The Boston University Police Department saw low crime rates on Monday during the 121st Boston Marathon. BUPD crime logs reported two accounts of group disturbances, two accounts of intoxicated students and one account of sexual assault, all occurring on the BU Charles River Campus throughout the course of the day.
The Department received a report at 2:02 p.m. from Warren Towers that two people wanted to “make a report of sexual assault of a third party that [was] not with them” at the time of reporting the crime.
The group disturbances occurred outside 808 and 1047 Commonwealth Ave., one involving two women and the other involving three men, respectively. Both parties were gone upon the police’s arrival with no further issues observed.
Police presence has always been increased on the day of the marathon, but especially so since the 2013 bombing. Spectators approaching viewing areas of the course were asked to pass through checkpoints where security personnel asked to inspect bags and other items being carried.
BU spokesperson Colin Riley said that despite the tragic events of the 2013 Boston Marathon, the race will remain a largely attended event, especially for BU students.
“Boston University is the largest school in Boston, and the Boston Marathon means a lot to the city and all the communities, especially to those that are located on the route of the race,” Riley said. “I know that BU students went out. I am really pleased that there were no incidents — the people were well-behaved and recognized that the best role of the spectator is to give the support of the people running.”
Riley said the marathon is one of students’ favorite times of the year.
“Considering when the marathon is run, at the end of the second semester, it’s an opportunity for a lot of students to get out and cheer on these people who are doing something,” Riley said. “It has become a tremendous sporting event, but there is nothing that compares to [the] fact that millions [of] people get out there to support the runners.”
The Dean of Students office sent an email to the entire BU community on Friday before the marathon, reminding them of the security measures being taken and encouraging students to stay safe.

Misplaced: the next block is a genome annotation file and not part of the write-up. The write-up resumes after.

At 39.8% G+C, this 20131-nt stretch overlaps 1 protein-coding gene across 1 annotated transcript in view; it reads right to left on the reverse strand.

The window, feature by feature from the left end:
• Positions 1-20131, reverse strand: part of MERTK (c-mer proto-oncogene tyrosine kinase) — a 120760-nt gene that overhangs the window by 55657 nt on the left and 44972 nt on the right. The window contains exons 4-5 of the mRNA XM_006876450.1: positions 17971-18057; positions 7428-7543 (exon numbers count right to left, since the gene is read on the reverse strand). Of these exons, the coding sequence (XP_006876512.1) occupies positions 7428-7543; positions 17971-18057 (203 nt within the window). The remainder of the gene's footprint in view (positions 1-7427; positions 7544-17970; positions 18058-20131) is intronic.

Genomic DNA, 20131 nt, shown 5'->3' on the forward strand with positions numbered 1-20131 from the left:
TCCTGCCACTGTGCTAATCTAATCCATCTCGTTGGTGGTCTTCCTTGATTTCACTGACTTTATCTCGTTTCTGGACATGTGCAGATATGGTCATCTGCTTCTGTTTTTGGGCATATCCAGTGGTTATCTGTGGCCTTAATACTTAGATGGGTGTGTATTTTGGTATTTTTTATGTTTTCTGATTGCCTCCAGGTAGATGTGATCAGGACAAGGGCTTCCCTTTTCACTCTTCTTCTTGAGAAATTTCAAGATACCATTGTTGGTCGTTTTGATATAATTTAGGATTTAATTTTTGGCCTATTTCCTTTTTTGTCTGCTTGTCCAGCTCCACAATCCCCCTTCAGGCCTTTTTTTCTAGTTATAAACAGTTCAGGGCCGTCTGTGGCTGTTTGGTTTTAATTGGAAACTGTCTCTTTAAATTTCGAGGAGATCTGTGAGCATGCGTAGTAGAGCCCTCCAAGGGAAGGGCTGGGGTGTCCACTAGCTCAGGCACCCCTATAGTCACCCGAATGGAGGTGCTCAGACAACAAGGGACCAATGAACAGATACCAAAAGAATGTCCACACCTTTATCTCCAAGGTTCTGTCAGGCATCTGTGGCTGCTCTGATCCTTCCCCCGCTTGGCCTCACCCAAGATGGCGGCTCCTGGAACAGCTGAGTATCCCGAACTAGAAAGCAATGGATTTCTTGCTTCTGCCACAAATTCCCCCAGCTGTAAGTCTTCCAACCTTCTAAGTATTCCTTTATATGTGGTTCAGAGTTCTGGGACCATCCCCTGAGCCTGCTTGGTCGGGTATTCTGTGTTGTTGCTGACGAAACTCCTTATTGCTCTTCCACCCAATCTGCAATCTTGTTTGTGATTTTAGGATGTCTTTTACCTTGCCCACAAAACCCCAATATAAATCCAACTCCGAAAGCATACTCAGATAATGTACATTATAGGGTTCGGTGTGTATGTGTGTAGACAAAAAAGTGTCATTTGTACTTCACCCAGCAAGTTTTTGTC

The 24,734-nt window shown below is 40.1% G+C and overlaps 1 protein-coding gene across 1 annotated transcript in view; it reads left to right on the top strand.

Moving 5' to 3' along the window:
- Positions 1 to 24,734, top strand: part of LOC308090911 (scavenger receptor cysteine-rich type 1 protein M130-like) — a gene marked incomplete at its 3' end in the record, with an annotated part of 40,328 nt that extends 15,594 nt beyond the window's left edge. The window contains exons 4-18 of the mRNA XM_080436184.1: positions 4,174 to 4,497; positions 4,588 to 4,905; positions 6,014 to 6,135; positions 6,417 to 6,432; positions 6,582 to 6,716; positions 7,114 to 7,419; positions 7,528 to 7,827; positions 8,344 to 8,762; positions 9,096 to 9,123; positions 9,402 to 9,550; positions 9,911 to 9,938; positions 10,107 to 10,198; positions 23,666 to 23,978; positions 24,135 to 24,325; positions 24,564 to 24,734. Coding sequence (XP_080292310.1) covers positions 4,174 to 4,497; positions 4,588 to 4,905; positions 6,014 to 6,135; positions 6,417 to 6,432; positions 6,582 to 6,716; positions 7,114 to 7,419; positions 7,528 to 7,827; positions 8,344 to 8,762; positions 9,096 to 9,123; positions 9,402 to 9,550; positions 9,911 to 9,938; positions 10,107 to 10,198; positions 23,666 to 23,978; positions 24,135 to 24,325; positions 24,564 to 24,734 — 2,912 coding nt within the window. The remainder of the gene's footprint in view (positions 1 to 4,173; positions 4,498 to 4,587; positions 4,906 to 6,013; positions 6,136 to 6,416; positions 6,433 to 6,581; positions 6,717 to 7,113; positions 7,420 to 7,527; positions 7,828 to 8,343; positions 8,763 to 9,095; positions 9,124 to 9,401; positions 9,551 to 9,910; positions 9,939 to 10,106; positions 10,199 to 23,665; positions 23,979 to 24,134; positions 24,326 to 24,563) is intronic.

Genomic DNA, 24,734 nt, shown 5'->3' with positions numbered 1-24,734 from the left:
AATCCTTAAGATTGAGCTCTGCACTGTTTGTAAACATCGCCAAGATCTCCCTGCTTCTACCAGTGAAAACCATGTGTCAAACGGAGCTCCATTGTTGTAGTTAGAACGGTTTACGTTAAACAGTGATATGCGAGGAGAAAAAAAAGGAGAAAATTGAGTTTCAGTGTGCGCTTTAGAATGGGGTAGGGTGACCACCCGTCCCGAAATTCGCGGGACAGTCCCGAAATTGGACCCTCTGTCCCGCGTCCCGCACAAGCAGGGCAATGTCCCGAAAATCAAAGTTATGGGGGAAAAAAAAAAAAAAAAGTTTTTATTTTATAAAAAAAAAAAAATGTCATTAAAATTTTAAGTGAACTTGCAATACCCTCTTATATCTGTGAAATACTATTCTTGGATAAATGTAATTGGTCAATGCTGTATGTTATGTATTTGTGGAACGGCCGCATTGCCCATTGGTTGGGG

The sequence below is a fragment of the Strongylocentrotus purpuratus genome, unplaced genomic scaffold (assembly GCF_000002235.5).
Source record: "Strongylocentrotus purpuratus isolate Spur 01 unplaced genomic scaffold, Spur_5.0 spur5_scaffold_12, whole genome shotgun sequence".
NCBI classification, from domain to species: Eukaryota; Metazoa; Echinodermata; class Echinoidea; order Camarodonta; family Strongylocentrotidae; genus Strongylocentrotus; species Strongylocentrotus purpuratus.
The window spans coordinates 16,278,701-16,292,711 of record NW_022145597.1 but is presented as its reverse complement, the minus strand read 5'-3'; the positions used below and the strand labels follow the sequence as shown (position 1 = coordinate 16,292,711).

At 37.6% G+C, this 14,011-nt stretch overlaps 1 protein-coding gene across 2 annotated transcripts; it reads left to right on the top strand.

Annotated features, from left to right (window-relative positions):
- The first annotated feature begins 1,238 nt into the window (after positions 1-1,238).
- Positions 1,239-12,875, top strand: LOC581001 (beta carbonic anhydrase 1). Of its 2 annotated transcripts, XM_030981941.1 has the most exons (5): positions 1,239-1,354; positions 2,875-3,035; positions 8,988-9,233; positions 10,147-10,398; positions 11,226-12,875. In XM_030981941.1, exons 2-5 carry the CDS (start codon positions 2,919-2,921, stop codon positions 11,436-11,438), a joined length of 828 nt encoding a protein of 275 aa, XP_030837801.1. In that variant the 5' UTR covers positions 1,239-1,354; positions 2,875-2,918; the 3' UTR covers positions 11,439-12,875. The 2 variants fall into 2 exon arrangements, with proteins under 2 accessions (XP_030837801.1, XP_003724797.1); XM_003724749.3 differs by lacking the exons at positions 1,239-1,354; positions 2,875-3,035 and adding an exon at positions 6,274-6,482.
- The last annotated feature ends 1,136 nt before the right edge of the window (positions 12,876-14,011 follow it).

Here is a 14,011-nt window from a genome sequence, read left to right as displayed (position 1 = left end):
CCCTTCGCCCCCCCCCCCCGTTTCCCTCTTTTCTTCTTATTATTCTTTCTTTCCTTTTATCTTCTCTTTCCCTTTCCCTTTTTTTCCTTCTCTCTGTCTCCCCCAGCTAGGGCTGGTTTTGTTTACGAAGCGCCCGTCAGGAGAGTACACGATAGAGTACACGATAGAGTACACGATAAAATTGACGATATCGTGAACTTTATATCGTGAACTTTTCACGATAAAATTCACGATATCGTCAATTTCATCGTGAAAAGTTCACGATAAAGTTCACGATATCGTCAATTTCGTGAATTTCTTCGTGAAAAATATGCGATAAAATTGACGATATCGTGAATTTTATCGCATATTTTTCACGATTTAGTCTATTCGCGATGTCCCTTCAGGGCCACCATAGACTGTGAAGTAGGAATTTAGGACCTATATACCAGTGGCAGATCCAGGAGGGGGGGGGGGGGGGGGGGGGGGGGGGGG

“We care about you and offer good (we think) unsolicited advice,” the email wrote. “Travel light, make plans to get home in a safe manner; stay away from people acting in a way that may harm you; be alert for scammers, thieves, and people who may try to victimize you; if you choose to drink, don’t overindulge; make sure your friends get home safely and keep an eye out for each other — especially if you’re a host; and, comply with any police advisories and requests. (And please, try not to be extra.).”
Katherine Cornetta, an assistant to the Dean of Students, said the primary reason for students’ Boston Marathon traditions is the excitement of the shared spring day off across the whole city.
“Lots of students see Marathon Monday as the first day of spring,” Cornetta said. “Since everyone has a day off, and it starts to get warm outside, they see this day as a very social occasion and it has been like that for quite a few years.”
Cornetta said the marathon emails and outreach differ each year depending on the current situation.
“I have been here for 13 years and there is something different that we do every single year,” Cornetta said. “But I can say that we always have a discussion beforehand of how to reach out to students and tell them to be safe.”
Several students said they were impressed by the level of security on Monday and never felt unsafe.
Jaspreet Kaur, a junior in the Questrom School of Business, said she attended the marathon with her friend. She said that the finish line on Boylston Street was still crowded with spectators, despite being the location of the 2013 bombing.
“They checked my purse and put the sticker showing that the bag had been checked and then police wouldn’t stop you again,” Kaur said. “I think that the security was same as the last year. I felt completely safe. I didn’t have any concerns going to the marathon.”
Jace Mordigal, a sophomore in the College of Arts and Sciences, said he thought the heavy police presence helped make campus feel safe.
“I wasn’t watching the race the whole day, so I can’t speak on behalf of everyone who was where the most activity was,” Mordigal said. “I saw a lot of cops around, and they were all in uniform and watching the streets and riding motorcycles and everything. I felt safe, personally.”
Hadi Zayer, a freshman in the College of Engineering, was watching the marathon for his first time Monday and said he never worried about his safety.
“I felt safe overall,” Zayer said. “I was close to the finish line, on Boylston Street, and there were so many policemen that I really don’t think anything suspicious would pass through them.”
Ellie French contributed to the reporting of this article.